Sex is far from a sterile situation. Swapping body fluids with someone else isn’t exactly sanitary, nor is putting something of yours into someone else’s somewhere. Sex is fun and messy and germy. We don’t share toothbrushes with our partners but we will share each other’s spit. The rules are weird. Sex can be the best kind of dirty, but it can also give us unwanted infections, irritations, and other dangerous turnoffs if we’re not careful. In order to keep ourselves healthy — even if masturbating alone — we need to follow a few hygiene rules when it comes to the before, during, and after stages of sex. And remember, consent is sexy and communication is key to great and safe sex.
Get Tested For Sexually Transmitted Infections
If you have or are open to multiple sexual partners, get tested regularly for sexually transmitted infections (STIs) and ask that your partners do too. Using condoms and dental dams significantly reduce the risk of contracting an infection, but nothing is guaranteed. Regular exams can help you catch an infection early and before it can do long-term damage. And if you do have an infection, be honest with your partner or date if you think things could become physical.
Wash Your Hands … And Your Junk
This may seem pretty simple, but soap and water does wonders for removing bacteria from your body, specifically your hands, penis, and anus. Bacteria can cause yeast infections and urinary tract infections (UTIs) for folks with vaginas (someone with a penis can also get a UTI if anal play is involved), so before touching the vulva or incorporating digital or penial penetration into your sexy time, do a quick wash and dry. Folks with uncircumcised penises need to be mindful to clean under the foreskin because bacteria can build up if not properly cleaned. Infections aside, think about all of the places your hands have been and the stew that your junk has been sitting in all day. Ew.
See Something, Say Something
You or your partner may be the only one looking at certain body parts during sex, so if you see something that looks off — redness, a lump, a rash, or a tear — don’t ignore it.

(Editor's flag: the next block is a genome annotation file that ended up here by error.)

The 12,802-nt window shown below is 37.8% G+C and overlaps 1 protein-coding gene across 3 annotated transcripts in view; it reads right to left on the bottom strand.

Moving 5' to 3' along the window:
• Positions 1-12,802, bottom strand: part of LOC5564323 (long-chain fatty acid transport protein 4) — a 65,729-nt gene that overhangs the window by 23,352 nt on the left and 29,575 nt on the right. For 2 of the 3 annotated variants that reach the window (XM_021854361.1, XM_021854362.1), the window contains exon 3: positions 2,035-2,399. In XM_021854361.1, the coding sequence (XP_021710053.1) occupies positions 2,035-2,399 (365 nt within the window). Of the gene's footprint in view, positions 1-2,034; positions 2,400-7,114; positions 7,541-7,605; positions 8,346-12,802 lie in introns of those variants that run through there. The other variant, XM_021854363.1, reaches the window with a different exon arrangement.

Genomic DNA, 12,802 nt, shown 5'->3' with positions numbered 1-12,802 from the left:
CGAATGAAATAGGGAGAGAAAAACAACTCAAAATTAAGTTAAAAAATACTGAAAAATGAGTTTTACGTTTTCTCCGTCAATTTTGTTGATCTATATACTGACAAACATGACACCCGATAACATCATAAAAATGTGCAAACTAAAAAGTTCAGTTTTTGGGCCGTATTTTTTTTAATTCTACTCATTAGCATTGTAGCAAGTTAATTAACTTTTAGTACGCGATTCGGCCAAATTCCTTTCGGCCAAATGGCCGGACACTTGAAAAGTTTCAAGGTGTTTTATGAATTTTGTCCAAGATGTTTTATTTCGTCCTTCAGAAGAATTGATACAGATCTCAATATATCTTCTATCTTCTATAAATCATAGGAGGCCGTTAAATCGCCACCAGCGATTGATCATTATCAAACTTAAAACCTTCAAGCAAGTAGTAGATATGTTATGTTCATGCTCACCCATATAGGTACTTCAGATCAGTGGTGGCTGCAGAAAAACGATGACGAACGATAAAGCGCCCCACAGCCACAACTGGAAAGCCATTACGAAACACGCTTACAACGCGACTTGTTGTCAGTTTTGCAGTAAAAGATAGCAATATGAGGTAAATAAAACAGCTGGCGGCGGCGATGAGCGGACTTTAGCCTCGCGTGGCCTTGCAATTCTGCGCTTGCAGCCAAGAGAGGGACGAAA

Keep Your Toys Clean
There is no shame in the sex toy game, but toys need to be properly cleaned and stored before and after use. Toys can spread infections and bacteria in the same ways body parts can. This is why if you are swapping the same toy with a partner, you should either wash it between users or put a condom on it. Check to see what the manufacturer recommends for a cleaning routine, but usually soap and water will do the trick. When you are cleaning your toys, be sure to clean ridges or uneven surfaces thoroughly and keep an eye out for tears. And when you are done using and washing your toys, be sure to store them in a protective bag or the box it came in. Not that box … the package. Oh, forget it. Clean your toys when you’re done playing, then clean them again the next time you get them out.
Once You Go To The Anus, You Can’t Go Anywhere Else
If anal play is fun for you and your partner(s) or something you are curious about trying, have at it. But the rectum has a lot of infection-causing bacteria. “The rectum isn’t a ‘dirty’ place, but it has different bacteria than the vagina does. Introducing those bacteria can upset the balance of the vagina, leading to infection,” says sex therapist Vanessa Marin. To reduce the risk of infection, never go from anus to vagina, whether it’s with the mouth, finger, penis, or toy until you have changed the condom or dental dam, cleaned the toy, or used soap and water to clean whatever you used for anal play.
Pee After Sex
Peeing after sex, whether alone or if vaginal penetration has happened or not, is another step you can take to flush away whatever bacteria may have accumulated near the urethra before it can make its way to the bladder and cause a UTI or other infection. For folks with a penis, peeing after sex is not as critical but still important. Penis owners are more likely to get a prostate infection (if they have a prostate) if anal sex is involved. Wearing a condom is the best way to reduce this risk, but if you don’t use protection while having anal sex, be sure to urinate the E.coli from your schlong and wash up with soap and water.
Speaking of water, we should all be drinking more of it. But proper hydration improves our sex life too because dehydration can cause erectile dysfunction and vaginal dryness. The image of those two scenarios meeting seems less than ideal. Vaginal dryness can cause itchiness and irritation; lube can help and should already be a bedside staple. Adding lube to your sex life can reduce friction and decrease the chance of injury or a condom break, both of which increase your risk of a STI. Lube can be water, oil, or silicone based, so be sure to see what you and your partner prefer; if you are using lube with a sex toy, make sure it’s compatible with the material.
Hopefully these are already rules you know and use, so consider them a reminder and not a mood killer. Honestly, no one has the time or desire for a UTI or hepatitis. Expect your sexual partners to use these rules too; consenting to STI checks, condoms, clean hands, and washed toys is just as important as consenting to the acts that will follow.